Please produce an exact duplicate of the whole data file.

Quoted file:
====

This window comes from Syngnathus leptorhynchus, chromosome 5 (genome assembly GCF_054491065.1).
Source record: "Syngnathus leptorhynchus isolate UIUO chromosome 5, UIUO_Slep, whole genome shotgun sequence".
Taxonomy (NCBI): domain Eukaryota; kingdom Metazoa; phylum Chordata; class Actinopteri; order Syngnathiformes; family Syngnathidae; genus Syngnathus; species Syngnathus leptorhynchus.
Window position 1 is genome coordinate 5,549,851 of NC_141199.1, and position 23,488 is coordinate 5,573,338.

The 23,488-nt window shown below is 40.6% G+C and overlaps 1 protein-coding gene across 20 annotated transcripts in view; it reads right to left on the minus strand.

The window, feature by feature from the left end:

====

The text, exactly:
This window comes from Syngnathus leptorhynchus, chromosome 5 (genome assembly GCF_054491065.1).
Source record: "Syngnathus leptorhynchus isolate UIUO chromosome 5, UIUO_Slep, whole genome shotgun sequence".
Taxonomy (NCBI): domain Eukaryota; kingdom Metazoa; phylum Chordata; class Actinopteri; order Syngnathiformes; family Syngnathidae; genus Syngnathus; species Syngnathus leptorhynchus.
Window position 1 is genome coordinate 5,549,851 of NC_141199.1, and position 23,488 is coordinate 5,573,338.

The 23,488-nt window shown below is 40.6% G+C and overlaps 1 protein-coding gene across 20 annotated transcripts in view; it reads right to left on the minus strand.

The window, feature by feature from the left end: